Iranian regime official admits extrajudicial executions of opponents

Ali Razini

Ali Razini, a judiciary official admitted on July 29, 2019 that extrajudicial executions in summer 1988 were carried out on Khomeini’s emphatic order “without being held up by red tape.”

Deputy of Legal Affairs and Judicial Development of the Judiciary, Ali Razini considered the trials that led to the extrajudicial executions of thousands of political prisoners as one of Khomeini’s last major decisions.

Speaking to Jamaran, a website close to the family of Khomeini, Razini examined the circumstances that led to the issuance of the decree. He also explained how the executions had benefited the regime.

On July 24, 1988, Khomeini issued a secret edict to hold emergency trials under the pretext of “investigating war crimes.” He appointed Ali Razini as head of this court. The complete text of this secret edict was divulged three months later by the Iranian Resistance.

In the following days, however, the court rapidly changed its course and took aim at supporters of the PMOI in western Iran. The victims were residents of western regions of Iran who had supported the Mojahedin.

On August 17, 1988, the NCRI President sent a telegram to the UN and leaders of the five permanent members of the Security Council warning against widespread executions of individuals who had not been involved in the battles of the National Liberation Army, and were being executed merely for supporting the PMOI/MEK.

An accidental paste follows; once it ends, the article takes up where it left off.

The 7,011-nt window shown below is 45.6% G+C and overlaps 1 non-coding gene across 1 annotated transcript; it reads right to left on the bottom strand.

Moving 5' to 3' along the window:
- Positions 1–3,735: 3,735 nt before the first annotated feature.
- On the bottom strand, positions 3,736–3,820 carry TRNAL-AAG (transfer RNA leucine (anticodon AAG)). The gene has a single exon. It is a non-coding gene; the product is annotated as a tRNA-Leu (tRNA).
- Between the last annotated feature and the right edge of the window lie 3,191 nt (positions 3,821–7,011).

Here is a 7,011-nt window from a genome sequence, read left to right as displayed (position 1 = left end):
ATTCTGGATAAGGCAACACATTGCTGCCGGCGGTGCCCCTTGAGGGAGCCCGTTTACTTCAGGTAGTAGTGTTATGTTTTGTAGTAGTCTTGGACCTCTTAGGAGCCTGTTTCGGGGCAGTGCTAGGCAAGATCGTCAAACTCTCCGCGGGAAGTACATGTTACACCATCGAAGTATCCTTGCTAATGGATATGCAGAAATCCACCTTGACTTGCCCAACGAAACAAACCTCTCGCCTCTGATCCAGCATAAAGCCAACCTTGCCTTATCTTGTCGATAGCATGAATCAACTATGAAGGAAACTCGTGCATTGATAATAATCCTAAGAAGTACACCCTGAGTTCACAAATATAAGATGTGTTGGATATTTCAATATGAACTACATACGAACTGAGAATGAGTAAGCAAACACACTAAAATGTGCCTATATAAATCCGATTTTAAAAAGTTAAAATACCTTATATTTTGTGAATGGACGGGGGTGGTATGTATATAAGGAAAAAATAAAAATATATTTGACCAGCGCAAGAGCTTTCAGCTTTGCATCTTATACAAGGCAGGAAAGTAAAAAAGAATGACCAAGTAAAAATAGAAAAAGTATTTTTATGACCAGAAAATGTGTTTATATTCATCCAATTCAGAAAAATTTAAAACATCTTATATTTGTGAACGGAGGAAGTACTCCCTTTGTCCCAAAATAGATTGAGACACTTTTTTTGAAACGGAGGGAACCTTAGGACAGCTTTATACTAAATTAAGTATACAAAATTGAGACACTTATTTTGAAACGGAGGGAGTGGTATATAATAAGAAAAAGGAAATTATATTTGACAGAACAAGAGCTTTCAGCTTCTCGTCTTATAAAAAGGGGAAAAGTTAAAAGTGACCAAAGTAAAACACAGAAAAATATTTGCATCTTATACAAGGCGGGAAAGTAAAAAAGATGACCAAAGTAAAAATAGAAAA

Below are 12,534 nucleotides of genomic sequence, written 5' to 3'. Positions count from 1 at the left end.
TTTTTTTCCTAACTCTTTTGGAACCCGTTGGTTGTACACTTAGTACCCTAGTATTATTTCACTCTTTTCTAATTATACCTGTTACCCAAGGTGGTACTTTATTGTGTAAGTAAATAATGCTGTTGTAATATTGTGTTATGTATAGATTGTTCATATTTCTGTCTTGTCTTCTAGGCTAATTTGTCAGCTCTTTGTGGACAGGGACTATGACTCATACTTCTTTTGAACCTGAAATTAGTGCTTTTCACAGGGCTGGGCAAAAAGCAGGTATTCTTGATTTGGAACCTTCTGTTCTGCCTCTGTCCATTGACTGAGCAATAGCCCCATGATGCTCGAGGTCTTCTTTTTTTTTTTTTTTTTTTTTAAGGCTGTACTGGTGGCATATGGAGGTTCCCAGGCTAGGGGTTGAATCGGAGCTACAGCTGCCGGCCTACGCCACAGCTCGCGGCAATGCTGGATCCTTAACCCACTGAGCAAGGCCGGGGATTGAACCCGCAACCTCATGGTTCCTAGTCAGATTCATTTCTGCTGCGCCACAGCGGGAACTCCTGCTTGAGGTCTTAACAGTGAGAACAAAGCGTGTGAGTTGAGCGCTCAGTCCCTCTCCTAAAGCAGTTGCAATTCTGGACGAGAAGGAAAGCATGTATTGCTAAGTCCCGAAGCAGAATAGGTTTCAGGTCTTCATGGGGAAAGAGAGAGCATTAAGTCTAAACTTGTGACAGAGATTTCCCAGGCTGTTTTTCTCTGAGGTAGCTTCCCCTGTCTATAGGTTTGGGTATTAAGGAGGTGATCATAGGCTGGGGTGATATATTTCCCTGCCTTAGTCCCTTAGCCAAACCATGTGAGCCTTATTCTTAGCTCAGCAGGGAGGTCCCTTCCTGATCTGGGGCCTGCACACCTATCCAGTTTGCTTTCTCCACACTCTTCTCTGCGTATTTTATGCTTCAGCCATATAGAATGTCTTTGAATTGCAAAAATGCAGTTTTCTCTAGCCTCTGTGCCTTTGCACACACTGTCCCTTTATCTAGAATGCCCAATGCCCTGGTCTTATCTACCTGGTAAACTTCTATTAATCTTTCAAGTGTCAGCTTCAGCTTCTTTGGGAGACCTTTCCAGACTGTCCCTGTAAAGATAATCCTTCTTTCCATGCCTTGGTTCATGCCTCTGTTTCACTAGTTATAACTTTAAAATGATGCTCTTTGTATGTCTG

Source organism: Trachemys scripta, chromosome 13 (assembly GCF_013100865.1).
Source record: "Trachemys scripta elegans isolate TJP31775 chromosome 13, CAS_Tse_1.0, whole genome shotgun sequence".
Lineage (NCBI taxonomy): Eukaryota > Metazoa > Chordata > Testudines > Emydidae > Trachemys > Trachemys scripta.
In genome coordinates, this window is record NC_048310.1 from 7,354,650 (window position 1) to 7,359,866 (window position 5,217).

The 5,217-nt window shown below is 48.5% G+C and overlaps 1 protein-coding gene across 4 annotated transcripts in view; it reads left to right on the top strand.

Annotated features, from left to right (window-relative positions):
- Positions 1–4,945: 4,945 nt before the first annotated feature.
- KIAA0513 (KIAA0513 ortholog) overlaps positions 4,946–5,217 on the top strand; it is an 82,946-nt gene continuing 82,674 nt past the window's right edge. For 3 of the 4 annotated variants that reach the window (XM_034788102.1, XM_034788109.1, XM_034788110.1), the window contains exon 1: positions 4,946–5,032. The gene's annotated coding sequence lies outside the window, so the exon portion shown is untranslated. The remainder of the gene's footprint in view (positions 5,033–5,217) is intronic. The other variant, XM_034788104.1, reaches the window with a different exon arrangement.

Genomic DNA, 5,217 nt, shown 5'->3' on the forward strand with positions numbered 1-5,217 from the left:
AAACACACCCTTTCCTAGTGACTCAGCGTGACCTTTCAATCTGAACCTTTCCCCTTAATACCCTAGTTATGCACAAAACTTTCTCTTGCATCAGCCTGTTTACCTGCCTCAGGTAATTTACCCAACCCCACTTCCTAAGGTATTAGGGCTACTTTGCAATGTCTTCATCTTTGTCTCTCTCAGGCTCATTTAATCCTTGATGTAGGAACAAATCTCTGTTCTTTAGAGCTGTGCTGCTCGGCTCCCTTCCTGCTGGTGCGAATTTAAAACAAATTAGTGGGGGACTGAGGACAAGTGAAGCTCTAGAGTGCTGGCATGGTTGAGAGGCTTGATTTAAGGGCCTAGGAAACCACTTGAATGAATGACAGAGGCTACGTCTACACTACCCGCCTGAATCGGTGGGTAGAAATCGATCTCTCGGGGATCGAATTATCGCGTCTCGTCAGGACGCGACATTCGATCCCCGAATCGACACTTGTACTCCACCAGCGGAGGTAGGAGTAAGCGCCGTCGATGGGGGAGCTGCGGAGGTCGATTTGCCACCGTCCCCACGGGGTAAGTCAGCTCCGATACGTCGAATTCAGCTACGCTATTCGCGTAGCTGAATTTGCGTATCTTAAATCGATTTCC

In his remarks Razini states that Khomeini’s edict paved the way for massacre of thousands of political prisoners in Iran.

“One of the most important benefits of this edict was that the opponents who had taken part in the Mersad Operation were dealt with by these courts. That is, we did not bring any of those arrested to trial in Tehran or Ahwaz. In the same war zones, they were arrested, tried and punished.”

Former prosecutor of the Tehran Revolutionary Court told Jamaran website that most of those tried in these courts without observing the formalities were young people and some of their trials did not take more than half an hour.

About the number of those executed Razini said: “We didn’t count. I do not remember. Back then we were busy and didn’t have time to count.”

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